Hello, world!

This is the digital garden of Dr. Michael Lesniak -- a place where I shape, collect and present my thoughts, lessons learned, short code snippets, links, read books, concepts and interesting musings. You can find all content as raw markdown on the corresponding repository. The shown HTML is generated by a simple go program.

See now for all (technical and intellectual) topics which are currently on my mind.



Besides writing (technical) articles I'm a software engineer by heart, trying to work on a side-project (code or article) or research question all the time, e.g. as shown by my GitHub activity

Over the years I've therefore developed a few projects in various languages which are hosted on GitHub. In the following I'll describe some of them; the aforementioned articles will be published from time to time on this site, too.

Advent of Code is one of the most famous programming challenges on the internet, designed and hosted by Eric Wastl. Starting on the first of December each day a new problem is posted on the website and you can only advance to the next problem if you've actually solved the previous day correctly. While the first day's problem is usually solved by around 85.000 users, the last and final problem is only solved by ca. 2.500 users. I first participated in 2019 and the problems ranged from writing a virtual CPU, simulating a network of aforementioned CPUs, implementing path finding algorithms for painting robots on the hull of a space ship, simulating recursive cellular automates, finding cycles in gravitational orbits, implementing a perfect breakout player to computing chemical equations etc. My hacky and whacky solutions to all problems can be found in the corresponding GitHub repository. The repository also has a very brief description of each day's problem.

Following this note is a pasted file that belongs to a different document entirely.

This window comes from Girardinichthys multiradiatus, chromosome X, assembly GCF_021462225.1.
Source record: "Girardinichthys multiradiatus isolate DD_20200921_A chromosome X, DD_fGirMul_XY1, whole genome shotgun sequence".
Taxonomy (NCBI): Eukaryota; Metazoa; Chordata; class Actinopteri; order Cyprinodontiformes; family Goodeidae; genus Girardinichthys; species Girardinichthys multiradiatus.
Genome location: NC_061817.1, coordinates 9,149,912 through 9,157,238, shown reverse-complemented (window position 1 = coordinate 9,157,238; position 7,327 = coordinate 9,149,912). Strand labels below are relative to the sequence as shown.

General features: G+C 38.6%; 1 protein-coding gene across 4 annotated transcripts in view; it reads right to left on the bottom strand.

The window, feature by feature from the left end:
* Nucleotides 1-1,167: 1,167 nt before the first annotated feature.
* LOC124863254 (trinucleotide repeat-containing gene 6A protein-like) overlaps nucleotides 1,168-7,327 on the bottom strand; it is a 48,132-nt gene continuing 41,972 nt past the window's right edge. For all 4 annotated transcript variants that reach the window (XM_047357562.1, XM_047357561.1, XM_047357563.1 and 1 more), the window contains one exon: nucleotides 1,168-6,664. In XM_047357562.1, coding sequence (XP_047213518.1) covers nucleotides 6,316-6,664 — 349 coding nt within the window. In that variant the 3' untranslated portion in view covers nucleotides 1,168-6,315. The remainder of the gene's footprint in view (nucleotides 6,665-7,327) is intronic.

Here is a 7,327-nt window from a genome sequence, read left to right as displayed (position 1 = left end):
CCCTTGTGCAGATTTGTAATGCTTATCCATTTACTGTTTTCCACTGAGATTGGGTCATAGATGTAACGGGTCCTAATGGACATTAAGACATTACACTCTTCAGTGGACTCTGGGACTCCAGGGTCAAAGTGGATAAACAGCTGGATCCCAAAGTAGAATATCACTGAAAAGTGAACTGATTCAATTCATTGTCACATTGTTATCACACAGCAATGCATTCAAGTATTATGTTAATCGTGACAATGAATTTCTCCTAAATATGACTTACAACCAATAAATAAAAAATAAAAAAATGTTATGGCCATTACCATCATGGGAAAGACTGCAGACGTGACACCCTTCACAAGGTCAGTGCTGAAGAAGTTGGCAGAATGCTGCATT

Writing a raytracer is one of the most satisfying projects you can work on as a developer. The necessary math can be understood in an afternoon and the amount of supporting literature is vast. For the mathemtaical background I recommend the book series Raytracing in One Weekend. The source code for the raytracer I wrote is obviously in the corresponding repository; it supports (among other things) different materials and refractions, e.g. it allows to produce images such as


Writing a game is a goal for most developers, even non-gamers: the direct feedback in interactive games combined with complex design and technical challenges makes developing even a simple game a worthwile past-time. I'm a huge fan of speedruns, hence writing a game -- let's be honest: more a technical concept -- where your goal is to reach the the target as fast as possible was on my todo list. Hence, the go-based Speedrunner (source code here) was born. It supports a self-made physics engine, has gamepad-support, show custom particle effects, plays music and sound effects, records highscores, view in fullscreen mode, and reproducible levels for challenging your friends. It is (in my humble opinion) even in this early stage a lot of fun. But see for yourself:

The source code repository with the most GitHub stars (as of 2020-10-15) is one of my first public Go projects, a replication of the port-scanner nmap written in Go. The idea was to learn Go, produce something useful and resemble a (kind of) classic unix tool, including support for port ranges, port to service name mapping, concurrent scans etc:

> port-scanner -hostname -parallel 20 -port 75-85 -timeout 1
75/tcp    closed  
76/tcp    closed  deos
77/tcp    closed  
78/tcp    closed  vettcp
79/tcp    closed  finger
80/tcp    open    www-http
81/tcp    closed  
82/tcp    closed  xfer
83/tcp    closed  mit-ml-dev
84/tcp    closed  ctf
85/tcp    closed  mit-ml-dev